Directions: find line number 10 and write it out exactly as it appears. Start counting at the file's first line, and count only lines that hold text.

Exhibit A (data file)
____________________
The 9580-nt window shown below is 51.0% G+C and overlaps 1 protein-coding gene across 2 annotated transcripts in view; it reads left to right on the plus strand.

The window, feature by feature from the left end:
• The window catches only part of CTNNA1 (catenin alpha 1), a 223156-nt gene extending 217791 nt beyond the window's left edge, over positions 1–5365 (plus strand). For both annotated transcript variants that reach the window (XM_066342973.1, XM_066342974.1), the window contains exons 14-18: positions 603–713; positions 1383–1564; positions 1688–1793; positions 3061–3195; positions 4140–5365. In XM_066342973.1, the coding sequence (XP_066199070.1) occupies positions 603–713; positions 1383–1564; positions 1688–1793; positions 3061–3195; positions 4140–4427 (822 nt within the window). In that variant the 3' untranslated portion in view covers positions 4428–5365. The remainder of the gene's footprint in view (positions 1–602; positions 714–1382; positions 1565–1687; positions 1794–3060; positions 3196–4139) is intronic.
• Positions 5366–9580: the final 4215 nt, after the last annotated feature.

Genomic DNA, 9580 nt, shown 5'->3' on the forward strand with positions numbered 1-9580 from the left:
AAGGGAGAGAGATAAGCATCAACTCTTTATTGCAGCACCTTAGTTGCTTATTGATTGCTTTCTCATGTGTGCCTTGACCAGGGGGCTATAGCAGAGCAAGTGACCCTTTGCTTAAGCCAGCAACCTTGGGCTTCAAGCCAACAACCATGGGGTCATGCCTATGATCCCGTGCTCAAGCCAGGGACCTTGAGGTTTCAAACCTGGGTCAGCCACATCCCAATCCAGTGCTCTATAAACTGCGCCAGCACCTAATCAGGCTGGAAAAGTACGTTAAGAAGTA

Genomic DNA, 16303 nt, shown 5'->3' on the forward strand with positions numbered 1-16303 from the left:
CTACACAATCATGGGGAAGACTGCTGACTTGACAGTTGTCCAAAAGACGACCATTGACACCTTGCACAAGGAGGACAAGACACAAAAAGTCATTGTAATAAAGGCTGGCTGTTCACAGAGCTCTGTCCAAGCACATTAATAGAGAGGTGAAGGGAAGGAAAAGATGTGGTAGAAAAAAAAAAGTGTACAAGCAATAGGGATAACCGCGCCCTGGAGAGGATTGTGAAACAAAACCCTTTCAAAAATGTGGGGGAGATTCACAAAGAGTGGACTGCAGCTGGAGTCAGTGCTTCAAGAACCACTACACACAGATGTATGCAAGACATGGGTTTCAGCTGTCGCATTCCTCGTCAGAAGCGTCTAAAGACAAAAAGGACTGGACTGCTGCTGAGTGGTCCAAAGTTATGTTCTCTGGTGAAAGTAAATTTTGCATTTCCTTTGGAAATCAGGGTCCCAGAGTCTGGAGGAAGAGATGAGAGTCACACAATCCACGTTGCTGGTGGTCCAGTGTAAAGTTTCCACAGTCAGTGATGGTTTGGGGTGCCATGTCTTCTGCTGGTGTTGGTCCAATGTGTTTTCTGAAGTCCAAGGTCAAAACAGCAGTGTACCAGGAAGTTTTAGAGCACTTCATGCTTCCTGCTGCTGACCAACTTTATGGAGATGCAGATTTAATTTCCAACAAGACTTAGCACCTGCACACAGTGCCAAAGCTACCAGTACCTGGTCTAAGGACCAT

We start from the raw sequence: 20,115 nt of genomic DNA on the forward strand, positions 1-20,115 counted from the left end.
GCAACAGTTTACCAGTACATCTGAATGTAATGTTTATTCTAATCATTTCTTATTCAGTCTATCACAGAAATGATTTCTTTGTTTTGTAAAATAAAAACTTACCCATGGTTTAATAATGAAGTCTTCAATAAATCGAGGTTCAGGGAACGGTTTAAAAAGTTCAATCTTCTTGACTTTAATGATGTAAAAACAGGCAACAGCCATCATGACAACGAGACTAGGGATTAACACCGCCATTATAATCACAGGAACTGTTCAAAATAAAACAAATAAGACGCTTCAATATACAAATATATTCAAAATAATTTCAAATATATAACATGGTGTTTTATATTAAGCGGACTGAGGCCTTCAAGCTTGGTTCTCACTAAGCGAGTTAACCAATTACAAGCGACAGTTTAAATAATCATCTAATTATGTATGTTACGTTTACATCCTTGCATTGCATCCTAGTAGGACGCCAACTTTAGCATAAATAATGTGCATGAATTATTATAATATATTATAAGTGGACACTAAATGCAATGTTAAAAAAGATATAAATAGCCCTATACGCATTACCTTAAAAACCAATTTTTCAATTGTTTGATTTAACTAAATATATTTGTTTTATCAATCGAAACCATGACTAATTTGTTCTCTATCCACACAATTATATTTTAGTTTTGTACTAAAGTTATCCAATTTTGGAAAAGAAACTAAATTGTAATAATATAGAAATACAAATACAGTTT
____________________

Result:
GCAACAGTTTACCAGTACATCTGAATGTAATGTTTATTCTAATCATTTCTTATTCAGTCTATCACAGAAATGATTTCTTTGTTTTGTAAAATAAAAACTTACCCATGGTTTAATAATGAAGTCTTCAATAAATCGAGGTTCAGGGAACGGTTTAAAAAGTTCAATCTTCTTGACTTTAATGATGTAAAAACAGGCAACAGCCATCATGACAACGAGACTAGGGATTAACACCGCCATTATAATCACAGGAACTGTTCAAAATAAAACAAATAAGACGCTTCAATATACAAATATATTCAAAATAATTTCAAATATATAACATGGTGTTTTATATTAAGCGGACTGAGGCCTTCAAGCTTGGTTCTCACTAAGCGAGTTAACCAATTACAAGCGACAGTTTAAATAATCATCTAATTATGTATGTTACGTTTACATCCTTGCATTGCATCCTAGTAGGACGCCAACTTTAGCATAAATAATGTGCATGAATTATTATAATATATTATAAGTGGACACTAAATGCAATGTTAAAAAAGATATAAATAGCCCTATACGCATTACCTTAAAAACCAATTTTTCAATTGTTTGATTTAACTAAATATATTTGTTTTATCAATCGAAACCATGACTAATTTGTTCTCTATCCACACAATTATATTTTAGTTTTGTACTAAAGTTATCCAATTTTGGAAAAGAAACTAAATTGTAATAATATAGAAATACAAATACAGTTT